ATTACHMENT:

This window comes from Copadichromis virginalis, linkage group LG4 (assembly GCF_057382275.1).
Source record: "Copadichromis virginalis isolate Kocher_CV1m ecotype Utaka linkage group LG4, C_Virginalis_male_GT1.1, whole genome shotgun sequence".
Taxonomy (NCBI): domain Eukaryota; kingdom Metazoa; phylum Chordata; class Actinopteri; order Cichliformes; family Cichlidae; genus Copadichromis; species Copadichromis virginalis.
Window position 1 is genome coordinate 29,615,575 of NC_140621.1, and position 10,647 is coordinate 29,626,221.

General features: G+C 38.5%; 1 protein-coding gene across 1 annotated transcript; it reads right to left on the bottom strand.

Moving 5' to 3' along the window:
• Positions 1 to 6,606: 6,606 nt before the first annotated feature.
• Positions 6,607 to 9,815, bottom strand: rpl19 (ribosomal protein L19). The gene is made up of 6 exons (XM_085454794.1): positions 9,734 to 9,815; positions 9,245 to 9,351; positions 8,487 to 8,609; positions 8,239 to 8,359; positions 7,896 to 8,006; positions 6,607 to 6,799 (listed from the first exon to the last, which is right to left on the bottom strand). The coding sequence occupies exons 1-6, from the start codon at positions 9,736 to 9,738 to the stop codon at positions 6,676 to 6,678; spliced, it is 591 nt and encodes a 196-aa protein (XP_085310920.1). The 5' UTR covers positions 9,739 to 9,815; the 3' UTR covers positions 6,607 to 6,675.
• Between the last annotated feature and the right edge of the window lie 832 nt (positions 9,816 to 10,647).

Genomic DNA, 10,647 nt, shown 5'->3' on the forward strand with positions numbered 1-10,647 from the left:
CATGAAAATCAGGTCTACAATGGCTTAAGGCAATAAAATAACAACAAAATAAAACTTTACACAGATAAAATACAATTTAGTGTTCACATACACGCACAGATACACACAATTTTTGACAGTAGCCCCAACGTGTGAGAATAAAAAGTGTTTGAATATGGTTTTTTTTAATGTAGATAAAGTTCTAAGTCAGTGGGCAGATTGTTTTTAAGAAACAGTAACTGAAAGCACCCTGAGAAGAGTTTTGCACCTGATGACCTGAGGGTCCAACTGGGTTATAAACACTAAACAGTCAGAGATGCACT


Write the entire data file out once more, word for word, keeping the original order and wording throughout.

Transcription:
This window comes from Copadichromis virginalis, linkage group LG4 (assembly GCF_057382275.1).
Source record: "Copadichromis virginalis isolate Kocher_CV1m ecotype Utaka linkage group LG4, C_Virginalis_male_GT1.1, whole genome shotgun sequence".
Taxonomy (NCBI): domain Eukaryota; kingdom Metazoa; phylum Chordata; class Actinopteri; order Cichliformes; family Cichlidae; genus Copadichromis; species Copadichromis virginalis.
Window position 1 is genome coordinate 29,615,575 of NC_140621.1, and position 10,647 is coordinate 29,626,221.

General features: G+C 38.5%; 1 protein-coding gene across 1 annotated transcript; it reads right to left on the bottom strand.

Moving 5' to 3' along the window:
• Positions 1 to 6,606: 6,606 nt before the first annotated feature.
• Positions 6,607 to 9,815, bottom strand: rpl19 (ribosomal protein L19). The gene is made up of 6 exons (XM_085454794.1): positions 9,734 to 9,815; positions 9,245 to 9,351; positions 8,487 to 8,609; positions 8,239 to 8,359; positions 7,896 to 8,006; positions 6,607 to 6,799 (listed from the first exon to the last, which is right to left on the bottom strand). The coding sequence occupies exons 1-6, from the start codon at positions 9,736 to 9,738 to the stop codon at positions 6,676 to 6,678; spliced, it is 591 nt and encodes a 196-aa protein (XP_085310920.1). The 5' UTR covers positions 9,739 to 9,815; the 3' UTR covers positions 6,607 to 6,675.
• Between the last annotated feature and the right edge of the window lie 832 nt (positions 9,816 to 10,647).

Genomic DNA, 10,647 nt, shown 5'->3' on the forward strand with positions numbered 1-10,647 from the left:
CATGAAAATCAGGTCTACAATGGCTTAAGGCAATAAAATAACAACAAAATAAAACTTTACACAGATAAAATACAATTTAGTGTTCACATACACGCACAGATACACACAATTTTTGACAGTAGCCCCAACGTGTGAGAATAAAAAGTGTTTGAATATGGTTTTTTTTAATGTAGATAAAGTTCTAAGTCAGTGGGCAGATTGTTTTTAAGAAACAGTAACTGAAAGCACCCTGAGAAGAGTTTTGCACCTGATGACCTGAGGGTCCAACTGGGTTATAAACACTAAACAGTCAGAGATGCACT